The Circa opened at a time when online sports betting, which is now legal in more than twenty states and the District of Columbia, was in full march across the United States. This meant that the Circa not only faced stiff competition from well-funded competitors such as DraftKings, FanDuel and Caesars but it also was trying to sell an in-person experience that might very well be woefully out of date. For four of my friends and me, renting one of Circa’s “Millionaire’s Row” football-watching booths on an N.F.L. Sunday required a twenty-five-hundred-dollar drink-and-food minimum, with a mandatory five-hundred-dollar tip. Instead of just firing off bets on our phones in front of our own televisions, on our own couches, we had to stand in line to place bets at a window. Some of the modern innovations in sports gambling, which include live betting, where you can wager in the middle of a game, and elaborate parlays, where you can string together multiple exotic bets for one giant payday, are harder to find at a brick-and-mortar casino like the Circa. On an app, you can also bet on everything from South American soccer leagues and global cricket matches to political races, most of which were not offered at the brick-and-mortar Circa sportsbook and likely not at the smaller sportsbooks in Las Vegas.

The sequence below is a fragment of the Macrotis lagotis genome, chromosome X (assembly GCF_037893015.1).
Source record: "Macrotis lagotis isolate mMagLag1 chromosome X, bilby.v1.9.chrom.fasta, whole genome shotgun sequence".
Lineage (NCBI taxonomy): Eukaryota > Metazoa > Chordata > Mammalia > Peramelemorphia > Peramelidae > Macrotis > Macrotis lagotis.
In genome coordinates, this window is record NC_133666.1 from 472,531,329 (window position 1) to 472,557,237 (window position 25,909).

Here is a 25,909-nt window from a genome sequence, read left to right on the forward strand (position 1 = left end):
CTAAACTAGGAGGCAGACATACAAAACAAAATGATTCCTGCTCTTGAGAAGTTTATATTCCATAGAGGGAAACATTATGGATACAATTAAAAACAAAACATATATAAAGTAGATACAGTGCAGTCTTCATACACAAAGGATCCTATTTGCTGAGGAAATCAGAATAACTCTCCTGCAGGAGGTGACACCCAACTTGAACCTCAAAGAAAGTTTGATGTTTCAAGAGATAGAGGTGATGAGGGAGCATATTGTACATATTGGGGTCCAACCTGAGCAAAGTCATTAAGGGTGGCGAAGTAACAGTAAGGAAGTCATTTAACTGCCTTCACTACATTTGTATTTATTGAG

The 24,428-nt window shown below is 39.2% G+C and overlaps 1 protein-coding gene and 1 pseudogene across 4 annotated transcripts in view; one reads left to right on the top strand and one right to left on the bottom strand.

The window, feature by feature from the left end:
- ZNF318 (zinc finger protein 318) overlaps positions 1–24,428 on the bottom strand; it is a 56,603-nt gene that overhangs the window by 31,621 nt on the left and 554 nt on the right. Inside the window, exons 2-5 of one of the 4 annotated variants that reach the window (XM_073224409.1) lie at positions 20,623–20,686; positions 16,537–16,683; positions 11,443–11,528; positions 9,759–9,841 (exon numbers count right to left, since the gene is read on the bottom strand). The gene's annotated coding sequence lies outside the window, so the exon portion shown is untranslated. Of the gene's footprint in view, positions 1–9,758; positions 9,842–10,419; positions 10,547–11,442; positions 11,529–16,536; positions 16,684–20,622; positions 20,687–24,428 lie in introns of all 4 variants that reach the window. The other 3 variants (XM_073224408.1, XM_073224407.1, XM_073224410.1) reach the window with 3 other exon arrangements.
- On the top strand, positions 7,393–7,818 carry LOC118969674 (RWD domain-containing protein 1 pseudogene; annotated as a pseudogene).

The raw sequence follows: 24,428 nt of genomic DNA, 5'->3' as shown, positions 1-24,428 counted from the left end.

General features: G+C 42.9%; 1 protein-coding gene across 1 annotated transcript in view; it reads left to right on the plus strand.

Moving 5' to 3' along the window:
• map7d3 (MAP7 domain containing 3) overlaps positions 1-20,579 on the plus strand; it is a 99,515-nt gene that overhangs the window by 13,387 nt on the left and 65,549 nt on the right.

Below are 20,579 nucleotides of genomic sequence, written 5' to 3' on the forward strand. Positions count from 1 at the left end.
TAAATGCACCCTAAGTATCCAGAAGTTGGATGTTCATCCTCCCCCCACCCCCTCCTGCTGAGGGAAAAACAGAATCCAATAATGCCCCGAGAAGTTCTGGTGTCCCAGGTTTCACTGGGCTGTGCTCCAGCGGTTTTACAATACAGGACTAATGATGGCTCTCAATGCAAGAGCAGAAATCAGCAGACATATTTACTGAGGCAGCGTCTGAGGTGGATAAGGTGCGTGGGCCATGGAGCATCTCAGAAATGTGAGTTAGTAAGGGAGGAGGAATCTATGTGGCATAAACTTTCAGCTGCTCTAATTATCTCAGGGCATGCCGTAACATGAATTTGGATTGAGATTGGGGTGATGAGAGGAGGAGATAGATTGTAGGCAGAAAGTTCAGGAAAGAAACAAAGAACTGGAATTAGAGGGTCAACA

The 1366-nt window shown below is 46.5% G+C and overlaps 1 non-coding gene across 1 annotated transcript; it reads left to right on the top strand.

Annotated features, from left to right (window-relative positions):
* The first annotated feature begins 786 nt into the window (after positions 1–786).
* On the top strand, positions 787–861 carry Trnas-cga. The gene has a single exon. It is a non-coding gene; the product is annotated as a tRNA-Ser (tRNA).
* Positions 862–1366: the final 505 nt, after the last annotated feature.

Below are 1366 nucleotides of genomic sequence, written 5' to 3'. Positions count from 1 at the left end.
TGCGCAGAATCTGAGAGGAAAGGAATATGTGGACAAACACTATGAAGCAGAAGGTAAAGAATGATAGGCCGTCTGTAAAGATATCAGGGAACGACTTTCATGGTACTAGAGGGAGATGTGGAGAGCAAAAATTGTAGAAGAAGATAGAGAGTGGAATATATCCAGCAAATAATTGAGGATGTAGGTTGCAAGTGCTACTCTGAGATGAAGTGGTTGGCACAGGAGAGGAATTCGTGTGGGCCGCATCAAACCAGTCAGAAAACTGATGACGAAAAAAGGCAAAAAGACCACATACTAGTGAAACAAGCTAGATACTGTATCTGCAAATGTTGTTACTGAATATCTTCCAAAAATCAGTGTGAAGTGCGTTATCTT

In interviews and in the press, Derek Stevens, the owner of the Circa, has seemed a bit coy about why he built this place. But here’s my theory: Stevens intuits, perhaps correctly, that widespread sports-gambling legalization will bring what once was a barely clandestine culture fully out into the open. Betting apps, then, aren’t really his competition but, rather, client-outreach vehicles that could help lure people into his casinos, especially for big events like March Madness and the Super Bowl. He has created, in essence, the Disney World of sports gambling—a place where large groups of people go a few times in a lifetime, and splurge on everything from bets to cabanas and spa packages. All he needs for the vision to work is a nation of sports bettors ready to open their wallets.